Measurements of soil penetration resistance (SR) have been frequently used for the evaluation of soil structural quality for plant growth. However, different data analysis approaches have been used, without a previous evaluation of their statistical quality. In this study we tested the hypothesis that the mean is the parameter with best statistical properties to evaluate alterations in soil penetration resistance in response to soil use and management, as compared to other SR statistical parameters. Undisturbed (5 × 5 cm) soil cores were collected from three sampling sites with different degrees of compaction: an undisturbed site under native scierophylous forest (NC); a site under short-duration grazing with post-grazing residue maintained at 2.0 to 2.5 Mg (Total Dry Matter) TDM ha-1 (LR); and a site under short-duration grazing with post-grazing residue maintained at 3.0 to 3.5 Mg TDM ha-1 (HR). The statistical quality of the parameters from undisturbed soil samples of SR profiles: mean (x), median (M), maximum (max), percentage of linear penetrability at 2 MPa (PLP2MPa), and the parameters from Probit analysis intercept (n) and slope (m) was evaluated using the ANOVA and LSD tests. Results from the F ratio, P > F values and LSD tests show that mean, median and maximum were the parameters with better statistical properties as criteria to evaluate alterations in soil penetration resistance in response to soil use and management as compared to other statistical SR parameters, validating the hypothesis of the research.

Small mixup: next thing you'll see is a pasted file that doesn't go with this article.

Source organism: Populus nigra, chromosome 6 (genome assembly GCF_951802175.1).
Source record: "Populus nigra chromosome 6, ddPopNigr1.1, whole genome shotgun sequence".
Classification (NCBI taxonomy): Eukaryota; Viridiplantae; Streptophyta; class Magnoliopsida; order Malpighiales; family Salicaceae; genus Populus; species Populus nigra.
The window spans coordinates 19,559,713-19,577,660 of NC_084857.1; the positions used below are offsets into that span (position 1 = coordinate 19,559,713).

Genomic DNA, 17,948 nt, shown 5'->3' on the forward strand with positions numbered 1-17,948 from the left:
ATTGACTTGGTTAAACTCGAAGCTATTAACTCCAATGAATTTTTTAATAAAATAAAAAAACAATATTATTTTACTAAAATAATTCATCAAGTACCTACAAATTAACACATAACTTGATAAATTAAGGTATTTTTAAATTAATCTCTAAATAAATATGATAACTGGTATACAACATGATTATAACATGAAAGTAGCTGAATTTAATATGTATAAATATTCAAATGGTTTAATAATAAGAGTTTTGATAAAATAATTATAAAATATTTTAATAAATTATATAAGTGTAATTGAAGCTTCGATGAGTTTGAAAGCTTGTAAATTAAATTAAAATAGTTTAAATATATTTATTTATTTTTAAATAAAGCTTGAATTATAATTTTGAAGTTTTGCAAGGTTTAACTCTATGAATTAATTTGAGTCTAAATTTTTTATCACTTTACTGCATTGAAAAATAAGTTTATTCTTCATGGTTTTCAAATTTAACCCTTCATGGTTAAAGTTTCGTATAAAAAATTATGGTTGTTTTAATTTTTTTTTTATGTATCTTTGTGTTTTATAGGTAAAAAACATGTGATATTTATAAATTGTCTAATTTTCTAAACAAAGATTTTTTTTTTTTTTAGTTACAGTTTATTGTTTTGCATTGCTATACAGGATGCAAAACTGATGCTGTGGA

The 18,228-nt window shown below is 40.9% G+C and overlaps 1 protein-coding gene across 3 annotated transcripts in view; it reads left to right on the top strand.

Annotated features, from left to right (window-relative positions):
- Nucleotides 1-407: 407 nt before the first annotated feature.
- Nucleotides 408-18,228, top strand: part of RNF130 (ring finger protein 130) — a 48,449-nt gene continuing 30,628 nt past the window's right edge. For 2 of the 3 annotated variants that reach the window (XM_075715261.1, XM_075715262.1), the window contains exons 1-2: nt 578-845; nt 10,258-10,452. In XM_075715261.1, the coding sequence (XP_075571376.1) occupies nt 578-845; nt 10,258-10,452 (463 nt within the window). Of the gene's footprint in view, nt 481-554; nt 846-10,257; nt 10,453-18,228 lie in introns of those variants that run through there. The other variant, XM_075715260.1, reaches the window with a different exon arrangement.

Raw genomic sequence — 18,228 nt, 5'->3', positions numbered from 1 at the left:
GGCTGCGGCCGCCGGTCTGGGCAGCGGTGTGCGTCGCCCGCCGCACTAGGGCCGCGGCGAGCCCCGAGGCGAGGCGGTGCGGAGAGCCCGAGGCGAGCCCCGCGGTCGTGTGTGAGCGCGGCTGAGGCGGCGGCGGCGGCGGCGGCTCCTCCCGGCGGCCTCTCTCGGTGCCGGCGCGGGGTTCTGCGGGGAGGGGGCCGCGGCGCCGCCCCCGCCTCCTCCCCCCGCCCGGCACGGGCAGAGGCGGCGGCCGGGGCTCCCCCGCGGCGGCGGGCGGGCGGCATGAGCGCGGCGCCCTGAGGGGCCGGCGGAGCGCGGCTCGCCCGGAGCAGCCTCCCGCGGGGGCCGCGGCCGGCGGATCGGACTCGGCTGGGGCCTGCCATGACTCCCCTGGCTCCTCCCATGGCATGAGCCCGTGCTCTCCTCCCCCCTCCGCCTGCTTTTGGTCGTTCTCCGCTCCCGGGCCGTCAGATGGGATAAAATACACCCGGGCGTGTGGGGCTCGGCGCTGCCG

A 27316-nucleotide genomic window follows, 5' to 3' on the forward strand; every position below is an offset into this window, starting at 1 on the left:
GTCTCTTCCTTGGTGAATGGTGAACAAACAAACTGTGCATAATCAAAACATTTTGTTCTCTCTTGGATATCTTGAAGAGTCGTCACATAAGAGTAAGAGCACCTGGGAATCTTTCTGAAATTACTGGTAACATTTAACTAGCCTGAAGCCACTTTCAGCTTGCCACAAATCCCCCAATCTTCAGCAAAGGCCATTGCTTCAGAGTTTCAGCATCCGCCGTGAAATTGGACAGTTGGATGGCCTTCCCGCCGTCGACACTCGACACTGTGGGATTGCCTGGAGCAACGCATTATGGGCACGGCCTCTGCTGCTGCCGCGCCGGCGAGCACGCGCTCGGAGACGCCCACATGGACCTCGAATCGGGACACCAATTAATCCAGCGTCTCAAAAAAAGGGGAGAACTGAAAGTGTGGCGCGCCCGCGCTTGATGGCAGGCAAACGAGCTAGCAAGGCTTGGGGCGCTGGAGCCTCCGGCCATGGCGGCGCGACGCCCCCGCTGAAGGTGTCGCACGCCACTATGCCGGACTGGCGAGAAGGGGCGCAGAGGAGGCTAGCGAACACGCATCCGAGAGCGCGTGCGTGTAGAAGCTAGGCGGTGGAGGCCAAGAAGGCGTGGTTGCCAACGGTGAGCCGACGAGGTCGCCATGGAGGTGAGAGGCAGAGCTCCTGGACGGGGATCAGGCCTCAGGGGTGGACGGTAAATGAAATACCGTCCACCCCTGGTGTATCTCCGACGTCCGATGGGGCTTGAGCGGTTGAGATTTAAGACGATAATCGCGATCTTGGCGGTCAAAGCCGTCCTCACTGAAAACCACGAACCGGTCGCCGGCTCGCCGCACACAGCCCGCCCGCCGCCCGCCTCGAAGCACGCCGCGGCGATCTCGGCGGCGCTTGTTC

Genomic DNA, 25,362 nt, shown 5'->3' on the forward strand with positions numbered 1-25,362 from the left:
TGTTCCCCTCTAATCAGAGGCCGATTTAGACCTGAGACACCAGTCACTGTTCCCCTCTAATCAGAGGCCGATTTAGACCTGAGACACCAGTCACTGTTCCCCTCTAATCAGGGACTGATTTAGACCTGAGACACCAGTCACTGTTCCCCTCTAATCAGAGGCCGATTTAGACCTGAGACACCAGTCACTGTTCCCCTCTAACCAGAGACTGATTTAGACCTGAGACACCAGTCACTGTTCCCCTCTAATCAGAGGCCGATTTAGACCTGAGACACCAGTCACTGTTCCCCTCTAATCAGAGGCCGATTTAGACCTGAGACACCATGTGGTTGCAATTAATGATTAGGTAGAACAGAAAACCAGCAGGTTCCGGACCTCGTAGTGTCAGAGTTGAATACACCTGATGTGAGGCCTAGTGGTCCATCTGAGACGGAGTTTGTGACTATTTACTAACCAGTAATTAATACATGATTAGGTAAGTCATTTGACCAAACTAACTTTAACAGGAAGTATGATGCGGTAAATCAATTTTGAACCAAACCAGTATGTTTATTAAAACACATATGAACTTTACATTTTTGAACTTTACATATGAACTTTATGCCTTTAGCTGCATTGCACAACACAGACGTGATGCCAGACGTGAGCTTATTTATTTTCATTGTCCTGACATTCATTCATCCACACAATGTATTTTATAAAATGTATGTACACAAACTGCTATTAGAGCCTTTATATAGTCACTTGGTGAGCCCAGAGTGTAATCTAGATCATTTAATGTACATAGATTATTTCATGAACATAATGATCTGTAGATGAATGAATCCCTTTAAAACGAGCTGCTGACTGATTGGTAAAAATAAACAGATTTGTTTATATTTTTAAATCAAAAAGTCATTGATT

LSD; probit analysis; means comparison test; soil physical quality assessment